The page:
Vail Daily column: Marijuana laws and the Supremacy Clause
December 8, 2015
In last week's column, I wrote about the Supremacy Clause and the doctrine of federal preemption. The context in which I wrote was the Syrian refugee crisis and how a number of governors had declared that they would not accept the refugees within their borders. As I explained, where the laws of the states and the United States directly conflict, federal laws will take precedence over state law.
After reading the column, a reader wrote to me suggesting that I address the conflict between state and federal law regarding marijuana. Good idea. As he correctly pointed out, doesn't the Supremacy Clause come into play here to? Indeed it does. But it is different, which I will explain.
First of all, however, as you likely know, Colorado is among only a small handful of states that permit the sale and use of marijuana for recreational use. Oregon, Alaska and Washington D.C. are others. Almost half the states permit some form of medicinal use.
As you also likely know, under federal law, the sale, use and distribution of marijuana for any purpose whatsoever is illegal. Under the federal scheme (the Federal Controlled Substances Act), marijuana is a Schedule 1 drug, in the same category as heroin, LSD, Ecstasy and others. Cocaine is a Schedule 2 substance. Schedule 1 drugs have been deemed by the feds to be dangerous and addictive with no known medical benefits. It is interesting to note that just more than half of all federal prison inmates have been incarcerated for drug offenses, about a quarter of them for crimes related to marijuana.
And yet … in Colorado, the sale and use of pot — subject to a detailed regulatory scheme — is perfectly legal. As least, that is, under state law.
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Amendment 20, passed by the voters of this state in 2000, made the use of medicinal marijuana legal. In 2012, Amendment 64 made Colorado the first state in the nation to adopt the legal recreational use of pot.
What made marijuana sales the thriving business in this state that it has become is a series of memos issued from Department of Justice under the Obama administration that said, in essence, that the feds would not made prosecution of marijuana crimes a priority in the states that had liberalized their marijuana laws provided that those laws were followed.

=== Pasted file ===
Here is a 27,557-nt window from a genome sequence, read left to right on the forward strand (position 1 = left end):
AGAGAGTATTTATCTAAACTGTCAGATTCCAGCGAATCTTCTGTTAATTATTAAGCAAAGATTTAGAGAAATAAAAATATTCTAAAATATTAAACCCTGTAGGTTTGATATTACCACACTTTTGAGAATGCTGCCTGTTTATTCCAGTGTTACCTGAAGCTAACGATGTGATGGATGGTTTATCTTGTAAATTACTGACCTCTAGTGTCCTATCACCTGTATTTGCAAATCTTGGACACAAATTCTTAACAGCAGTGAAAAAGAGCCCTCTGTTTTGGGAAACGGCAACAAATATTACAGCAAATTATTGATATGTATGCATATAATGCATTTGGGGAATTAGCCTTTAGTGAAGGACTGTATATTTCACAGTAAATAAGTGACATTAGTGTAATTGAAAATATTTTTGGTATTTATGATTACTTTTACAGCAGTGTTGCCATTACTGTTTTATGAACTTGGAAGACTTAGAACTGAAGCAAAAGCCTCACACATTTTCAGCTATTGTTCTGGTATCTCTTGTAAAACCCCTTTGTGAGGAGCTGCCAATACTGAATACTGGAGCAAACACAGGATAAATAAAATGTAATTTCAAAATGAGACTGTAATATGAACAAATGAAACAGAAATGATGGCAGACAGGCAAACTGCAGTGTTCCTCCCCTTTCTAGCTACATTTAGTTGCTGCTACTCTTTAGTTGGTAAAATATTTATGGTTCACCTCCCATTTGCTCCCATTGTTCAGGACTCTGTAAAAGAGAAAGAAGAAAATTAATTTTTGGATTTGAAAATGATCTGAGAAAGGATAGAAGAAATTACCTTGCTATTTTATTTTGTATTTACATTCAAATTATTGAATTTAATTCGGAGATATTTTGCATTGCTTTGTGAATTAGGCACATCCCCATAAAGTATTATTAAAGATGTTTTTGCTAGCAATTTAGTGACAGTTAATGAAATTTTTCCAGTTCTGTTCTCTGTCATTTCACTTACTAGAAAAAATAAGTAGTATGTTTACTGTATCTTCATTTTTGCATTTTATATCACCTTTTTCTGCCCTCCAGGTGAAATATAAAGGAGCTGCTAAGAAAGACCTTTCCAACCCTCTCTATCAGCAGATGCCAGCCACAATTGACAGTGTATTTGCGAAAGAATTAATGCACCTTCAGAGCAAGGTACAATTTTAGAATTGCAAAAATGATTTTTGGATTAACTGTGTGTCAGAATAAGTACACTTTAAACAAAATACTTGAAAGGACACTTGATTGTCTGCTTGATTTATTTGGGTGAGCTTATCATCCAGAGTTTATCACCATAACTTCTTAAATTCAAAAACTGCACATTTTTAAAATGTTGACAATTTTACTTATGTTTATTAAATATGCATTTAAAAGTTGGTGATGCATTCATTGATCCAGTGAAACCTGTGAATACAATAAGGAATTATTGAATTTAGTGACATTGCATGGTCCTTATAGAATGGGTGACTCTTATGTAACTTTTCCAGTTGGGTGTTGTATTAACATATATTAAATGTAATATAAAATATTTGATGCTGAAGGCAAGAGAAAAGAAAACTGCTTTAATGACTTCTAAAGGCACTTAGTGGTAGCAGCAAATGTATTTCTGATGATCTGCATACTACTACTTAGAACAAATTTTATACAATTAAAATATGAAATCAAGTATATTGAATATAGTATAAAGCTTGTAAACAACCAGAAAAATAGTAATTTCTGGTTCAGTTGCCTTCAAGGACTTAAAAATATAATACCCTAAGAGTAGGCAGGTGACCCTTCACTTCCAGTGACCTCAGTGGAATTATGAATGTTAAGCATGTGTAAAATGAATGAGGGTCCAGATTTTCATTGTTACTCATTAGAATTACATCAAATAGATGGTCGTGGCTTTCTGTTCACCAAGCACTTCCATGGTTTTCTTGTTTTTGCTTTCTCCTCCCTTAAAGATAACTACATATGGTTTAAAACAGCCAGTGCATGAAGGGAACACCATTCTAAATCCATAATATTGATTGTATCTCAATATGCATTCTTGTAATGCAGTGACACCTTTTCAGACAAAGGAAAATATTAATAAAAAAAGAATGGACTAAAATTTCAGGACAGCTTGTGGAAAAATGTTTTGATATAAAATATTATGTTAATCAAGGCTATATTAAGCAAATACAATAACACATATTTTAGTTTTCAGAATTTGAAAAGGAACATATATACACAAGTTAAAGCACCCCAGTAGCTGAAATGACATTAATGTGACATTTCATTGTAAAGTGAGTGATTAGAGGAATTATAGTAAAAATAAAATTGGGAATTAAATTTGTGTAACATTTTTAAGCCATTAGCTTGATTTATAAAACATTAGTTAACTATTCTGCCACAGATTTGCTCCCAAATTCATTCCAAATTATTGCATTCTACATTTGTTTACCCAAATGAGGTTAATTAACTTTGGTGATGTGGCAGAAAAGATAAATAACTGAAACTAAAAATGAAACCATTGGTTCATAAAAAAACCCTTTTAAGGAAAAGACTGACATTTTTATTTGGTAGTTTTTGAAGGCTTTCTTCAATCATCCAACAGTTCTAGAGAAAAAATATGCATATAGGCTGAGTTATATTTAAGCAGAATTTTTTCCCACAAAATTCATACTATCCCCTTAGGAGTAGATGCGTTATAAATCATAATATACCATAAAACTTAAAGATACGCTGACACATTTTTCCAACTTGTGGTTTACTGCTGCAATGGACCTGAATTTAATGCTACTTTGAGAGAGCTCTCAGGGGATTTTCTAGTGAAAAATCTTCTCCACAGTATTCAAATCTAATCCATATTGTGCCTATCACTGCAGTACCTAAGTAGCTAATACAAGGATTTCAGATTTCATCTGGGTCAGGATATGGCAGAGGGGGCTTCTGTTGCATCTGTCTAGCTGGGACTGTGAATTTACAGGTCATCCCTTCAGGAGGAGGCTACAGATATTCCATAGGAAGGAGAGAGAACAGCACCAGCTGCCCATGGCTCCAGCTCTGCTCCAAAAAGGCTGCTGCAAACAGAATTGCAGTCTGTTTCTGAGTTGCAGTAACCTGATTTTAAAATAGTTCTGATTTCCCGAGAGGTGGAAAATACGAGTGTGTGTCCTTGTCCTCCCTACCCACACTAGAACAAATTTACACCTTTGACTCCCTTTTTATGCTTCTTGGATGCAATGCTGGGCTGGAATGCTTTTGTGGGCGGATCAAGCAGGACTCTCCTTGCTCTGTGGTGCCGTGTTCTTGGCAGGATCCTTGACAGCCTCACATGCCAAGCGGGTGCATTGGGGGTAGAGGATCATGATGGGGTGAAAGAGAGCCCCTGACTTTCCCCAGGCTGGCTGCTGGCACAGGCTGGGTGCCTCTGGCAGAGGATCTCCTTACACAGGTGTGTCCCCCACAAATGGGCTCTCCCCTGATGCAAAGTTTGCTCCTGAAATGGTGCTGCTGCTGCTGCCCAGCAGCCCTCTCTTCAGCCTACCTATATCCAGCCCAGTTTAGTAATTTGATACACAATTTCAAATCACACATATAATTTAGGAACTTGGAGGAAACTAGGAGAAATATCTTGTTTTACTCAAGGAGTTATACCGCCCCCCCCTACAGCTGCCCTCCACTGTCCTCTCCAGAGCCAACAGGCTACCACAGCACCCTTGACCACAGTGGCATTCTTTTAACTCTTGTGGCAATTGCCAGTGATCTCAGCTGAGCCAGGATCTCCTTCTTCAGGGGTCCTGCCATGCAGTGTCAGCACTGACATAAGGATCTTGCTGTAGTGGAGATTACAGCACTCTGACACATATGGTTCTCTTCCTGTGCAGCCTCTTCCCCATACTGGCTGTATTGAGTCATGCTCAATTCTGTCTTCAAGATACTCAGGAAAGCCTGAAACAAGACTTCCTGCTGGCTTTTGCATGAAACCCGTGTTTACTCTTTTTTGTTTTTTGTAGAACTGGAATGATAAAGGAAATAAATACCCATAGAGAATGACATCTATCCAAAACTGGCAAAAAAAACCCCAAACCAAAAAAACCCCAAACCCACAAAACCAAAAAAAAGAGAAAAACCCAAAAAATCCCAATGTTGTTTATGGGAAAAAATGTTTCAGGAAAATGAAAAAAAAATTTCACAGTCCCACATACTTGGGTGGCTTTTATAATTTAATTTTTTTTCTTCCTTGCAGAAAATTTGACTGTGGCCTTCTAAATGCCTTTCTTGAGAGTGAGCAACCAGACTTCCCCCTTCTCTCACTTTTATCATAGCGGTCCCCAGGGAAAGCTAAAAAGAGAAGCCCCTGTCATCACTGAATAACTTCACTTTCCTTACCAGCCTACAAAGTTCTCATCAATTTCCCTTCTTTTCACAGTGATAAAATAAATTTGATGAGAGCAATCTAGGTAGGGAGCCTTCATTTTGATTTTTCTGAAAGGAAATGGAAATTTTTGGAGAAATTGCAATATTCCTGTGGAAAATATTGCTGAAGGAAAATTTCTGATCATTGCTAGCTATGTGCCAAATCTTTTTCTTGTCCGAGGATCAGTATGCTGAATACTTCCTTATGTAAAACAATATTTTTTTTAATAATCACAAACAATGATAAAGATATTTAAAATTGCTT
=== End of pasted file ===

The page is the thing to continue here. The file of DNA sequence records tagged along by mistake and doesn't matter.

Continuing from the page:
The second of what are known as the Cole memos made explicit, however, that feds would still crack heads over things such as selling to minors, transporting across state lines, cabals of organized crime and other robust criminal activity. While the memos did not repeal or even expressly modify the Federal Controlled Substances Act, what it said is that this administration at least would not make the enforcement of petty marijuana use or sale an enforcement priority. This is a long way from repealing federal law and the policy could be upended with the next presidential administration. It is possible too that the next administration could lead the way to repeal or significantly modify the Controlled Substances Act.
But what about the Supremacy Clause? Why was I adamant in the last column that the governors could not defy the federal government while here, Colorado and other states which permit marijuana use seem to be flaunting federal law?
The distinction is this, and it's a subtle one:
First, Colorado's law can be characterized as an "exemption." It does not make its citizens do anything at all. It does not require its citizenry to defy federal law or to take one act or another. All it says — at its core — is that if you grow, sell or use marijuana — subject to the requisites of the regulatory scheme and with the limits the law prescribes — the state will not take action. You do not have to use marijuana or not use marijuana but, if you do, the state will stand back. At least as law is interpreted and applied, this is different than affirmatively requiring action.
The second distinction between the Syrian refugee situation and that of marijuana laws is this: The Supremacy Clause and the doctrine of preemption only apply where there is a "positive conflict" between state and federal law. Where a state law is directly opposed to federal law and imposes on its citizenry a burden which flies directly in the face of federal law, a positive conflict may exist. Where, however, a state offers an exemption and simply "stands back," the conflict is less direct.
SPLITTING LEGAL HAIRS
Is this splitting legal hairs? Perhaps. I'm not arguing for or agin' it; I'm simply the messenger. That said, however, law is all about making fine distinctions and arguing that this is different than that by a gnat's eyelash. The doctrine of positive conflict is, however, nothing new and has a long, deep, and respected heritage in the law where the feds and states butt heads.
Is this whole scheme built upon tenuous ground? As Sarah Palin is fond of sayin', "You betcha." Following the next election, it could all turn in upon itself. Can't say if it will or won't. One thing I can guarantee, however, is that if the feds start busting heads again over state's rights and marijuana, the dispute will find its way to court. And the micro-splitting of legal hairs will be a fascinating spectacle.
Rohn K. Robbins is an attorney licensed before the bars of Colorado and California who practices in the Vail Valley with the law firm of Stevens, Littman, Biddision, Tharp and Weinberg LLC. His practice areas include business and commercial transactions, real estate and development, family law, custody, divorce and civil litigation. Robbins may be reached at 970-926-4461 or at either of his email addresses, email@example.com or firstname.lastname@example.org.
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